These are very tough choices. Nobody wants to be in the position to have to make them. Nobody wants to be forced to make the wrong one.

 

I hear personal responsibility brought up a lot, as if women were walking around just asking for the dilemma. Perhaps some of them are, but I think men could be held to the same standard being able to get the personal gratification without the risk.

 

What I don't hear so much about is redemption. Say we've got somebody going down a bad path, and they get a second chance at doing it right? Don't we want that, just in case it's us? I do. Legislating moral choices for people denies this, or criminalizes this.

 

I can tell you that any woman I know and love has my absolute support in these things. I trust them, because that's who they are and their station in live more or less demands they give these matters consideration, and said consideration has real and personal consequences! Sorry, but that more or less makes it not my call.

 

You believe what you believe, and you are entitled to that. Have you ever considered the simple reality that most all discussions of this kind are phrased as questions for a reason? That reason is simple: We don't have definitive boundaries because we don't have definitive understanding! Where we have that, we have absolutely no business trying to put it in to the law.

 

Others do not believe as you do, and until we have a greater understanding than we do right now, we have only choices!

 

And this, not some pro-abortion stance, is why I feel compelled to support choice. Given the ugly nature of it, and the personal responsibility that must be factored in, I also support complete and total education, early and often. The last thing we need is a bunch of taboos getting in the way of people making rational choices. It's a trinity of solutions really. We educate, we empower, and we then realize many more good choices than we do bad.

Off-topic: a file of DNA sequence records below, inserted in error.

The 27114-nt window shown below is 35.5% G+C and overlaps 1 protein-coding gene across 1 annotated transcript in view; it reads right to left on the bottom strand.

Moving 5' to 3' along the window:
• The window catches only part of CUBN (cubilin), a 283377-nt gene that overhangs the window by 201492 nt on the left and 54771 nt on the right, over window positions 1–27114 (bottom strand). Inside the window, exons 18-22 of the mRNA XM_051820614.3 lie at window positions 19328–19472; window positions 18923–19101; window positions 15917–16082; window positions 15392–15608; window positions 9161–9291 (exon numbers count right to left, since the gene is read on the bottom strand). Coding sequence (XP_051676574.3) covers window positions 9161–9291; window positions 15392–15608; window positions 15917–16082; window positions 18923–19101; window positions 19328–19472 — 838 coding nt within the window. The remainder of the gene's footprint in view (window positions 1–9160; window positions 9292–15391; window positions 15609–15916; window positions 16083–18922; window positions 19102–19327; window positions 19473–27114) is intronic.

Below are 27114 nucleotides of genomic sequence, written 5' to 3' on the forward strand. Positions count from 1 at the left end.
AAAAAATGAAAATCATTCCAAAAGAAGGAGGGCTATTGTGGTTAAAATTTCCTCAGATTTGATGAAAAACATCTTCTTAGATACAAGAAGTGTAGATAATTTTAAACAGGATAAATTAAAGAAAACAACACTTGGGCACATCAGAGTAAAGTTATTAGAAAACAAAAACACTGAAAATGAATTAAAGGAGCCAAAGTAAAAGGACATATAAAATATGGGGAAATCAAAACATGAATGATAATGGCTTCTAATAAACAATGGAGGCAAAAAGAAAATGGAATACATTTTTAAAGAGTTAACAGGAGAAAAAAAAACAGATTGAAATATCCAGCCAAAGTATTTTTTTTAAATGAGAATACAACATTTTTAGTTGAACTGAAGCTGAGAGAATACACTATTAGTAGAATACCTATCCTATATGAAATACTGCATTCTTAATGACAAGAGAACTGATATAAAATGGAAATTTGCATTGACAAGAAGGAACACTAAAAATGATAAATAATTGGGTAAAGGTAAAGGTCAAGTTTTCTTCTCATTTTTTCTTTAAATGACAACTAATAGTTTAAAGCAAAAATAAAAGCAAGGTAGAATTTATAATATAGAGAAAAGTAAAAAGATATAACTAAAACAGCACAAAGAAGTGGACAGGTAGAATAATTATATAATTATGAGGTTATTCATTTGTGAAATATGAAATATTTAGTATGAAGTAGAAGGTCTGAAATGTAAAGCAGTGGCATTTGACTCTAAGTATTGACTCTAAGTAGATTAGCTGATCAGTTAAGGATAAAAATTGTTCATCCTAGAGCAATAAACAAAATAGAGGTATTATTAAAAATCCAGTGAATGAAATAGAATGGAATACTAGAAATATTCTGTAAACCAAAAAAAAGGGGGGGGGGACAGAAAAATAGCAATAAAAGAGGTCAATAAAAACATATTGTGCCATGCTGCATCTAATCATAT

One other thing too. For all the discussion about the rights of the unborn, how come we don't see more pro-life organizations working to provide options that make sense, as hard as they work to deny choices?

 

Seems to me, greater acceptance of the reality of the situation means open discussion on all sides, and if we are gonna push for the lowest number of abortions possible (and that is the only realistic goal, given people will do it law or not), then education and prevention must also be followed with post birth options as well. Then the scope of choices and the field for advocacy about them is complete!

 

Anybody that doesn't want to abort, has the max number of options, and anybody that does, does it early, and does it being fully aware of the alternatives on the table. We will get more solid choices from that, than we will any other way. At the least, I could live with that, knowing there are checks and balances pressuring people to think it through and get it done in the best way they can.

 

Getting back to Palin then. She courted the Religious Right, who have made it extremely clear this is their goal. That's support! There isn't any real discussion on this point, or she would have spoke with more complexity about the matter, just as the others who do support choice are compelled to do. They must do this because an honest and thoughtful answer is always more than "ban it, it's murder / wrong / ungodly, etc...".